CHARISMA Study Results Validate Aspirin Effect
Corgenix Medical Corporation (OTC Bulletin Board: CONX) announces that new CHARISMA trial findings published in Circulation confirm that elevated urinary levels of the biomarker 11-dehydro thromboxane B2 (11dhTxB2) indicate an increased risk of heart attack, stroke and cardiac death.
The AspirinWorks Test by Corgenix is the only FDA-cleared test that measures urinary 11dhTxB2 to accurately determine aspirin effect in apparently healthy individuals. 11dhTxB2 is a metabolite of thromboxane, the target of aspirin therapy.
The new findings, published in the October 21 issue of the American Heart Association's peer-reviewed medical journal Circulation, directly link increased levels of this powerful biomarker to a patient's risk of heart attack and stroke, potentially changing how millions of people worldwide are tested for aspirin effect and treated to prevent heart attacks and strokes.
The sub-study of the Clopidogrel for High Atherothrombotic Risk and Ischemic Stabilization, Management and Avoidance (CHARISMA) trial was carried out with the pre-FDA-cleared version of the AspirinWorks Test. The test subsequently received FDA clearance in May 2007 and is available worldwide.
Cardiologist Paul A. Gurbel, M.D., Director, Sinai Center for Thrombosis Research at Sinai Hospital of Baltimore, said the study supports that measurement of urinary 11-dehydro thromboxane B2 can identify patients at risk for ischemic events and can be used as an independent risk factor for heart disease and stroke.
"Interestingly, the investigators observed a dose-dependent effect of aspirin on levels of this marker," explained Gurbel. "These data are consistent with our previous randomized data from the double crossover ASPECT study that evaluated the effect of three commonly used aspirin doses published last year in Circulation. We also found a reduction in 11-dehydro thromboxane B2 between 81 mg and 325 mg.
"These findings strongly support the role of urinary 11-dehydro thromboxane B2 concentrations as an independent predictor of cardiovascular risk in aspirin-treated patients," said Gurbel. "The findings of both the ASPECT study and current investigation also raise the potential for adjusting aspirin doses to modify risk by reducing in vivo thromboxane synthesis."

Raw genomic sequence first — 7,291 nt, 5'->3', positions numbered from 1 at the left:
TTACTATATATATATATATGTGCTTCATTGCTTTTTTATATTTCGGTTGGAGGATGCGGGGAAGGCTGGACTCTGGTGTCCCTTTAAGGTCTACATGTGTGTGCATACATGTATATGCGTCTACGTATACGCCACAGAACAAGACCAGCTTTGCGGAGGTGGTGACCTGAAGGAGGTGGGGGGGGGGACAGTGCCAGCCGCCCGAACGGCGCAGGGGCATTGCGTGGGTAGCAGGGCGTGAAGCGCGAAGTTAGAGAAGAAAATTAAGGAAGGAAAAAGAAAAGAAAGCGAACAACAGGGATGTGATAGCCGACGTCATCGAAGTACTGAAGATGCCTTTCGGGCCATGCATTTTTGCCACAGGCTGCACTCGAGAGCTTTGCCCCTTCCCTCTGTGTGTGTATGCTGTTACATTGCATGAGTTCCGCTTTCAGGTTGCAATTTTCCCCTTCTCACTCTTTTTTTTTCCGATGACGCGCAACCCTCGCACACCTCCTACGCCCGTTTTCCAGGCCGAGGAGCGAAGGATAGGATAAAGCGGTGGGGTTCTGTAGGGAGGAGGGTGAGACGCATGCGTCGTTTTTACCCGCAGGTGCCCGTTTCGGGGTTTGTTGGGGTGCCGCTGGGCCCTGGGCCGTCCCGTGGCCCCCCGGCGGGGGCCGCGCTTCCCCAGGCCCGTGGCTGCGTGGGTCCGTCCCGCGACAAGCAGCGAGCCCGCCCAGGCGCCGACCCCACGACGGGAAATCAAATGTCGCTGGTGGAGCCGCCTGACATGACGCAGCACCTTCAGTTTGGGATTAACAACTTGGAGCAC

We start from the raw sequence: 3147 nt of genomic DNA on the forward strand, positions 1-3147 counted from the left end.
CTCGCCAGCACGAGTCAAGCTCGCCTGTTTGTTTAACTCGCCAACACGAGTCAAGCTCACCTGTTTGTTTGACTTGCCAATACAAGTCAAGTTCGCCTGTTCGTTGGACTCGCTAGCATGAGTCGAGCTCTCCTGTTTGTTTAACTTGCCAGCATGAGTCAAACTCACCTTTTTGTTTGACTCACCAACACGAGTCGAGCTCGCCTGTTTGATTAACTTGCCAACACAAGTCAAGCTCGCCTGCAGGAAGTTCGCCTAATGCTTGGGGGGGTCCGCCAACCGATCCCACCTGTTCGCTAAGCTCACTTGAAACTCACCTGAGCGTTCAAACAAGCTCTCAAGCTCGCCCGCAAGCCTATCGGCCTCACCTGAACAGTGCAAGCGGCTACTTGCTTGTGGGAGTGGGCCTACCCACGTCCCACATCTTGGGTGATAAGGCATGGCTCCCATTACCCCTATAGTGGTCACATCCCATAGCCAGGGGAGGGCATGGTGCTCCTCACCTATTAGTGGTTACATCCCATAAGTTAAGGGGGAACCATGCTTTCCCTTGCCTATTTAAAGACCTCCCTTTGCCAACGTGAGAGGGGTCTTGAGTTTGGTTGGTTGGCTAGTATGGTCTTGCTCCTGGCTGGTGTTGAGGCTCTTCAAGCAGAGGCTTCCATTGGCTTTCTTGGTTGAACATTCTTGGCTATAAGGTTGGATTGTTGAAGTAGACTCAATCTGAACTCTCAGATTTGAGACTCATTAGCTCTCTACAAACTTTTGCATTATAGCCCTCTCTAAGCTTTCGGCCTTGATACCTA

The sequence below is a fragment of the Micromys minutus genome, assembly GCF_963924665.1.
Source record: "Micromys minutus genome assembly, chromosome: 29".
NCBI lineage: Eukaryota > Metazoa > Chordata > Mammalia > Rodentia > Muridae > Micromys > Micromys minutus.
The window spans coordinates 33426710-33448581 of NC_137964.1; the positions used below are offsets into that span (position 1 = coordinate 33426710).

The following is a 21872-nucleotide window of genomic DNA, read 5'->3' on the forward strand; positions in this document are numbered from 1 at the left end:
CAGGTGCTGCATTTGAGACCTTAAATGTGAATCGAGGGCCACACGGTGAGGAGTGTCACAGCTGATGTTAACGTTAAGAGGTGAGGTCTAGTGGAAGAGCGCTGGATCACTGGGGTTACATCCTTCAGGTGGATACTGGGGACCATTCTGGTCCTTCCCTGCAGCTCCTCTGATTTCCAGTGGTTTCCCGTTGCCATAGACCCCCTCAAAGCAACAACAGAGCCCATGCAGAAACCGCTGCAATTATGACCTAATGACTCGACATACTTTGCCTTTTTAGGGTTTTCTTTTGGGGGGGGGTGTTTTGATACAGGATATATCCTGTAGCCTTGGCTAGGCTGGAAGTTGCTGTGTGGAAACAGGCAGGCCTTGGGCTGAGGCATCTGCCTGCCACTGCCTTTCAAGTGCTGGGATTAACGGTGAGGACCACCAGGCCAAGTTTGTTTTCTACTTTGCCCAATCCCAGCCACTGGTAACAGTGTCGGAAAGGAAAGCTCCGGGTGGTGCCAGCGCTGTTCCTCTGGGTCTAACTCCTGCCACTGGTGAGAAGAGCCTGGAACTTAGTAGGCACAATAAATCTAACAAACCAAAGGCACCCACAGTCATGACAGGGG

CHARISMA is a multinational, multicenter, randomized, parallel group, double-blind trial involving 15,603 patients with either clinically established cardiovascular disease or multiple risk factors. The pre-specified CHARISMA sub-study involved a total of 3,261 aspirin-treated patients from 224 sites in 12 countries.
Among the principal findings was that the upper quartile of urinary 11dhTxB2 concentration in a broad population of high-risk patients treated with usual doses of aspirin (75 to 325 mg) was independently associated with an increased risk of serious cardiovascular events. Other findings from the trial include:
1) Aspirin and statin treatment were associated with lower concentrations of 11dhTxB2.
2) Randomization to clopidogrel (vs. placebo) did not reduce urinary 11-dehydro thromboxane B2 levels nor did it reduce the hazard of cardiovascular events in patients in the highest quartile of urinary 11dhTxB2 levels.
"This is the outcome study we have all been waiting for because it demonstrates the potential value of the AspirinWorks test (11dhTxB2) for optimizing an individual's aspirin therapy. The publication of these findings in one of the most prestigious medical journals further demonstrates the value and viability of the AspirinWorks product," said Douglass Simpson, Corgenix' President and Chief Executive Officer. "The ability to quickly, easily and accurately determine the effect of aspirin in patients gives the AspirinWorks test a strong and unique position in the U.S. and global cardiovascular diagnostic testing market place."